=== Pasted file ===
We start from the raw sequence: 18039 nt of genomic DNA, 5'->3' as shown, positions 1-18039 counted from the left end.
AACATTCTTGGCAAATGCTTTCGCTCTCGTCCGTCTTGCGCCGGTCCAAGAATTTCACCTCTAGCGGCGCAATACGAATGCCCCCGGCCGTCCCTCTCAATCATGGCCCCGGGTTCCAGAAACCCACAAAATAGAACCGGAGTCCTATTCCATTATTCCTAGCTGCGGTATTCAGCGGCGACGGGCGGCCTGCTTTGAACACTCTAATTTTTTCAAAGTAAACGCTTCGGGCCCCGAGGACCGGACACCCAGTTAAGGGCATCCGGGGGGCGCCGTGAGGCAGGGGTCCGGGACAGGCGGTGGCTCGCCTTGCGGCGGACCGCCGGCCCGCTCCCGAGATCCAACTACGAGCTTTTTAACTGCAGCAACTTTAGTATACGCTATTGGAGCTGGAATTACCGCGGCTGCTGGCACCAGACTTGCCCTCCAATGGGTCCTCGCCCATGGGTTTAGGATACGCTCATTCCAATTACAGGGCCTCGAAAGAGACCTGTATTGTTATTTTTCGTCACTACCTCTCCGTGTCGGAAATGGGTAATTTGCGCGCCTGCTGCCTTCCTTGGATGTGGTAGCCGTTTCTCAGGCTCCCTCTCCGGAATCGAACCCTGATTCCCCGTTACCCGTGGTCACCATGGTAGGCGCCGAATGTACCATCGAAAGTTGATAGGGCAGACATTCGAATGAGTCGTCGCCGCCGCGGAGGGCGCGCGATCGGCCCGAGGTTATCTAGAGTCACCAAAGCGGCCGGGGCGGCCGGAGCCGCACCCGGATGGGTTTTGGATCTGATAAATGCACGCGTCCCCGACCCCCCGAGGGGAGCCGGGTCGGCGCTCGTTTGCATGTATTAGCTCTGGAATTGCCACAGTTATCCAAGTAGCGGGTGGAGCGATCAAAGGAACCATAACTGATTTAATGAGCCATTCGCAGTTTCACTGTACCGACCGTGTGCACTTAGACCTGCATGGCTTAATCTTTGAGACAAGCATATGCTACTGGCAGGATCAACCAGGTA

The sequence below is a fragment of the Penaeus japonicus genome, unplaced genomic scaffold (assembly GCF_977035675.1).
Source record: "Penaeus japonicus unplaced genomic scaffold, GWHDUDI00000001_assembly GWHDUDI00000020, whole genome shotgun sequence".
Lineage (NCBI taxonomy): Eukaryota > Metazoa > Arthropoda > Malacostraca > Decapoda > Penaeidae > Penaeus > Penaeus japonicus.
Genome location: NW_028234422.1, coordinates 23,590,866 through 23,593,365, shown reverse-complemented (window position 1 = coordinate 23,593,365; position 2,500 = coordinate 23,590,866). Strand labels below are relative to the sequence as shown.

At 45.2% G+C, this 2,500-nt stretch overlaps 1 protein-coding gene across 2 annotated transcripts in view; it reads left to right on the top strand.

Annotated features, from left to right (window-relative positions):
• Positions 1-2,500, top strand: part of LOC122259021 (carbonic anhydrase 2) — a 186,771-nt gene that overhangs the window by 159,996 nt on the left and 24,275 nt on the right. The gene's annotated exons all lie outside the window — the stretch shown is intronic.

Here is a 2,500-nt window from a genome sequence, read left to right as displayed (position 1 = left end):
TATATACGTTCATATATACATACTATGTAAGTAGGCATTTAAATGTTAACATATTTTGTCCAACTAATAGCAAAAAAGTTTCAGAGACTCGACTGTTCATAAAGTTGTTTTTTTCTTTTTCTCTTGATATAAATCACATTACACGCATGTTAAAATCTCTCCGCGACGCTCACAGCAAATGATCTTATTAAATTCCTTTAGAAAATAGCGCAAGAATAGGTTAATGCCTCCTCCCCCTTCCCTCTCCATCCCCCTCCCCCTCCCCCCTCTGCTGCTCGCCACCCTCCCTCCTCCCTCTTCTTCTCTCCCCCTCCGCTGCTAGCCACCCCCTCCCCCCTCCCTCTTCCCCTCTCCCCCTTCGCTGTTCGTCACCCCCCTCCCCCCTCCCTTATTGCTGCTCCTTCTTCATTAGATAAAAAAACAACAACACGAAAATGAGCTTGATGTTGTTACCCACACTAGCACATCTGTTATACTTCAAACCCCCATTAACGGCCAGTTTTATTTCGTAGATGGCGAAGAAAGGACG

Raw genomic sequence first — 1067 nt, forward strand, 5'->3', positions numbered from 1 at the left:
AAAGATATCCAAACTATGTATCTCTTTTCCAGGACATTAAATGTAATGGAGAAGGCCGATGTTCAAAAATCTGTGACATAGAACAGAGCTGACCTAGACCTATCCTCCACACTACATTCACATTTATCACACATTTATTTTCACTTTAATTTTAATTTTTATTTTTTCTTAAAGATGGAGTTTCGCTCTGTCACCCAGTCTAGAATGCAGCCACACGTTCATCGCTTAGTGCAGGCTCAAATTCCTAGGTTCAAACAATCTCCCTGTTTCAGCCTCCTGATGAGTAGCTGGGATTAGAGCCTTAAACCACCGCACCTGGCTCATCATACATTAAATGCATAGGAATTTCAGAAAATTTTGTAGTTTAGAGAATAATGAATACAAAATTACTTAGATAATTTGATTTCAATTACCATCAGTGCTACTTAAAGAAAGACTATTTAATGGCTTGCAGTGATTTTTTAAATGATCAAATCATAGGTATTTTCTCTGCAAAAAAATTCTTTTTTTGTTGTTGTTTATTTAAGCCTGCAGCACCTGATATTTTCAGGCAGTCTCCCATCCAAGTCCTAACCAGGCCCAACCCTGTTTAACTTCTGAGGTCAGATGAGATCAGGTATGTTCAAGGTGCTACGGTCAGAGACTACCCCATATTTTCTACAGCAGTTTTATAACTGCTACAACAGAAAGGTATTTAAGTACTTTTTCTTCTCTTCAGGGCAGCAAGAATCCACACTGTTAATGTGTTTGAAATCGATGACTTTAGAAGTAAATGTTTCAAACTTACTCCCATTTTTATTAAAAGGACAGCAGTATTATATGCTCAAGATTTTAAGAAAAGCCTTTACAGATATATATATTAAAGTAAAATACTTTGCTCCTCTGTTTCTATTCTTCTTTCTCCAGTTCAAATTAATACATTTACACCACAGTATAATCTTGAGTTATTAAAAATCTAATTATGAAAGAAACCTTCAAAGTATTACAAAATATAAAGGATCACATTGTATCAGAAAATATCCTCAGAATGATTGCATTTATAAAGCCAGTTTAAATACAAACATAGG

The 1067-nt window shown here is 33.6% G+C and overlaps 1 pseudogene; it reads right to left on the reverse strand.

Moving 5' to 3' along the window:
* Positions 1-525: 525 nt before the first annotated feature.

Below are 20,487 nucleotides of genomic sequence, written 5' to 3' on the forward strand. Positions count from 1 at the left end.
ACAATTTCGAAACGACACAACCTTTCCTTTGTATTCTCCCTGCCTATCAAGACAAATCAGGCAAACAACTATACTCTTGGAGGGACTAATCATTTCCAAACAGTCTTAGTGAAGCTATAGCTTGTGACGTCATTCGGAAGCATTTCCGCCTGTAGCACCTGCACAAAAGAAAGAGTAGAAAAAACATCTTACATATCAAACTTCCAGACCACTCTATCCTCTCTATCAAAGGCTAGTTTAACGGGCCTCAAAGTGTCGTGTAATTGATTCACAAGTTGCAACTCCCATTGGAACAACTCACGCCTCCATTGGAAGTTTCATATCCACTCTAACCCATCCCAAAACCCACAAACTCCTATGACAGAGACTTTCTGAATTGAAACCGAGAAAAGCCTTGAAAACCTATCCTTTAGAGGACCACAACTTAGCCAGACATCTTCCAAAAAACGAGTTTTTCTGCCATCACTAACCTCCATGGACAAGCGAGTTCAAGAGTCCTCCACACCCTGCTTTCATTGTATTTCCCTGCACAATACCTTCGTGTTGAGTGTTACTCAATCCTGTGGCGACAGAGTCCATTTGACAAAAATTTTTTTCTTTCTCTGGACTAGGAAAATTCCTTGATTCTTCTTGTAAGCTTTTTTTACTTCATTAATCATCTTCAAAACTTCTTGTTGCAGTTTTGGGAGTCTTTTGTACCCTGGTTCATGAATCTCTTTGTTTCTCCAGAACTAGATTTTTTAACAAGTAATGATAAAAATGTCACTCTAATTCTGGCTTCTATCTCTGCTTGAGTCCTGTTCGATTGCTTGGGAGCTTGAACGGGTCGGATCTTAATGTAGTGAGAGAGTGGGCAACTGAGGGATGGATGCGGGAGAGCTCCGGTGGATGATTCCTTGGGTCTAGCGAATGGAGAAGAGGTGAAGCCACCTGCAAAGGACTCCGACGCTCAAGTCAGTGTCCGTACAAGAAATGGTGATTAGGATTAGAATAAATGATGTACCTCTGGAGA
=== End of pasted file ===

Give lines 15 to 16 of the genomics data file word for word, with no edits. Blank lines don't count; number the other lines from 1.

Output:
Moving 5' to 3' along the window:
* Positions 1-525: 525 nt before the first annotated feature.